During the summer, I often spy common garter snakes sunning themselves in my garden. As the snow piles up through winter, covering the landscape in cold white, I wonder where these warmth-seeking creatures have gone.
Without fur or fluffed-up feathers for insulation, how do these ectotherms survive the long months between autumn’s fading warmth and spring’s arrival? » Continue Reading.
Big cats such as panthers, tigers and lions are often featured in popular media. With their great strength, size, and seemingly endless confidence, these felines command attention. There are other members of the Felidae family however that go more unnoticed.
Bobcats (Lynx rufus), Canada lynx (Lynx canadensis), Eurasian lynx (Lynx lynx), and the Iberian lynx (Lynx pardinus), although dispersed throughout most of the world, appear to share a similar ancestor, Lynx issiodorensis or Issoire lynx, which went extinct more than 12,000 years ago. » Continue Reading.
On a picture-perfect winter morning last year, 20 Saint Michael’s College students and I visited Vermont Fish and Wildlife scientists for ice fishing at Knight’s Point on Lake Champlain. We drilled holes, baited hooks, learned about ice safety, identified fish – and even caught a few. » Continue Reading.
Every once in a while, as I’m tramping through the winter woods on my snowshoes, it occurs to me that I am walking on top of frogs.
In winter, our thoughts naturally turn to the species who remain within our sight – the chickadees at our feeders or the foxes who leave records of their travels in the snow – but any creature whose life spans more than one season, and who cannot fly away to warmer climes, must find a way to endure the cold. In February, our amphibians are all still here. They’ve just tucked themselves away for safekeeping. » Continue Reading.
On a walk one winter afternoon, I spotted two white objects darting across a snow-covered field. White on white, they were difficult to identify at first. It was a short-tailed weasel chasing a snowshoe hare!
Apart from the snowshoe hare, short- and long-tailed weasels are the only animals in the Northeast whose coats turn white in preparation for winter. The smaller short-tailed weasel, also known as an ermine, is more common than the long-tailed weasel. It lives in a variety of habitats, is an adept hunter, and has a reputation for being curious and bold. » Continue Reading.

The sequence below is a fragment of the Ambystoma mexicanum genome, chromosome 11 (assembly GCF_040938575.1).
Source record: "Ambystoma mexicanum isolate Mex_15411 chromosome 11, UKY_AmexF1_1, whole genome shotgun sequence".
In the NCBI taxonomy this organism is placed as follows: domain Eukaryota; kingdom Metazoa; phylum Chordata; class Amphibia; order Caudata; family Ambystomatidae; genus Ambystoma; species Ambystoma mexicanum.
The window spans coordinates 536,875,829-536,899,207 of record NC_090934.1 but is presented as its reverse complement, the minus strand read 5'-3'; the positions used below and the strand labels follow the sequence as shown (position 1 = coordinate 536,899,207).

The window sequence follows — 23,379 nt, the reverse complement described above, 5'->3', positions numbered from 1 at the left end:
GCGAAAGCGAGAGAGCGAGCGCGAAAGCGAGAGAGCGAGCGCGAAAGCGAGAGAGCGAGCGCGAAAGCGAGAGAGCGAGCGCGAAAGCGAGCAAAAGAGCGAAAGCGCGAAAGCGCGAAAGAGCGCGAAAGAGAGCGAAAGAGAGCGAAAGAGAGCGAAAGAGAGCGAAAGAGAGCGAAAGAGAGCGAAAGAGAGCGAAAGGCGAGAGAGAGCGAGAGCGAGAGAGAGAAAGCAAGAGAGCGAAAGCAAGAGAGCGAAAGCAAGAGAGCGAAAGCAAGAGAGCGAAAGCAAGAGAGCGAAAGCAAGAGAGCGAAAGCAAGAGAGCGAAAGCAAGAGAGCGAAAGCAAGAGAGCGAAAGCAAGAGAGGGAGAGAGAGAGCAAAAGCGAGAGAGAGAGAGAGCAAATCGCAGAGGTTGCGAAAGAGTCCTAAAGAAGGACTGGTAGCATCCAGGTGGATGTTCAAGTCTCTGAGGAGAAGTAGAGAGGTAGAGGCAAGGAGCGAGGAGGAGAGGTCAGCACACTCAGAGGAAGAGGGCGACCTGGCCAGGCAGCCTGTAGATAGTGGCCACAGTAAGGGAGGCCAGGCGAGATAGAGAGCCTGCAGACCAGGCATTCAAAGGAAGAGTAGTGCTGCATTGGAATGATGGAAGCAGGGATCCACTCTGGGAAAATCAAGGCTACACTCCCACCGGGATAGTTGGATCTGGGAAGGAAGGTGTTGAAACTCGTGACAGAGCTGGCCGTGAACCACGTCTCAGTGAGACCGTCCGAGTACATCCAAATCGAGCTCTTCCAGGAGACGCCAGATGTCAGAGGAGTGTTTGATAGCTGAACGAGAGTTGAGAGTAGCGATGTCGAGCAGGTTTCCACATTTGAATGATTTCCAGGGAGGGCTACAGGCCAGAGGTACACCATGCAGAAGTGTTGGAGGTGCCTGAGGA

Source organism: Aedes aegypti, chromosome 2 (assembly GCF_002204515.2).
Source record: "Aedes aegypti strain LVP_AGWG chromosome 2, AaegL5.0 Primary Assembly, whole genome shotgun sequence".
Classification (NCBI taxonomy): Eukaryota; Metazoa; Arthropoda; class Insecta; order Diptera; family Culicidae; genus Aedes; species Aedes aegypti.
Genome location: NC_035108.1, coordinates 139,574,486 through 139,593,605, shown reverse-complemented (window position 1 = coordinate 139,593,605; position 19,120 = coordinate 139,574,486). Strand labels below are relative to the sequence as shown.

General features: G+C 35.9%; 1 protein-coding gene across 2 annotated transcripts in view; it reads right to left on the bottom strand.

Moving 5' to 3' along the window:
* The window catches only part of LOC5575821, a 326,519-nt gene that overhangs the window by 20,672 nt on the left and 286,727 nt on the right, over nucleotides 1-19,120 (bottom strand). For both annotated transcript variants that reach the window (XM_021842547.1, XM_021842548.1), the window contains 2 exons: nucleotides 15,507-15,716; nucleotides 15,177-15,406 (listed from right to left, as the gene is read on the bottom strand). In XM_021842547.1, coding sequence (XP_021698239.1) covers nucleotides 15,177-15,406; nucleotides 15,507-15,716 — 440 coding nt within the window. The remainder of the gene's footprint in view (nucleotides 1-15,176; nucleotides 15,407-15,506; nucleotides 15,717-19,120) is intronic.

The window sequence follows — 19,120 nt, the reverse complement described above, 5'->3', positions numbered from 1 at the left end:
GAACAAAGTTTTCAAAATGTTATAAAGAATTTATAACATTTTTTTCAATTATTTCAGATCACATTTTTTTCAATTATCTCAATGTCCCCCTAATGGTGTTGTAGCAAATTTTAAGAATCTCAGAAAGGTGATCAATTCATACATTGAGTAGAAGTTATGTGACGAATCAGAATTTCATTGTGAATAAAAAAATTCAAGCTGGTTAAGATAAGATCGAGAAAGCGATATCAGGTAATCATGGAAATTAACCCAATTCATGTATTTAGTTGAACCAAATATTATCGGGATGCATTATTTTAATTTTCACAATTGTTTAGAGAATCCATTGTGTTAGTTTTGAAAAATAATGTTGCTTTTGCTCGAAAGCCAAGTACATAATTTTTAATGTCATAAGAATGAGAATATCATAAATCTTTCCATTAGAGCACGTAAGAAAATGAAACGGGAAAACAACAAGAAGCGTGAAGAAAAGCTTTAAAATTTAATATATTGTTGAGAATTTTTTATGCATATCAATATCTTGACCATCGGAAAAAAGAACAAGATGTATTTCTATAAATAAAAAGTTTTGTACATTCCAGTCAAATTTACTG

I have always admired nature’s mutineers: animals and plants that thwart the recognized system and do their own thing. As a child I was the sole member of my own duck-billed platypus club, endeared to this creature with the bird-like bill, beaver-style tail, and shocking ability to lay eggs.
Other charming eccentrics: the tamarack, a conifer that loses its needles every winter; male seahorses that give birth to thousands of live babies; and the short-tailed shrew, a tiny mammal that uses a lizard-like venom to paralyze its prey. » Continue Reading.
Whenever I spy a pileated woodpecker traversing the sky, I pause to watch its weird undulating flight. The jerky rise-and-drop movement of this large woodpecker is endearingly gawky – like a mini pterodactyl visiting from the Cretaceous period. This time of year, the bird’s bold crimson crest flashes in stark contrast to the mostly-muted colors of winter.
Pileated woodpeckers – Dryocopus pileatus – take their common and scientific names from the Latin word for “capped.” Both male and female sport the namesake red crest, as well as black streaks across the eyes. Measuring about 18 inches long, they have wingspans that can stretch past two feet. » Continue Reading.
As we leaned over a bog boardwalk, a student asked, “What’s that black stuff on the water?” I suggested gently poking it with a twig. This elicited the expected response: as though ejected from James Bond’s Aston Martin, tiny black flecks scattered, landing inches away and on my student’s hand.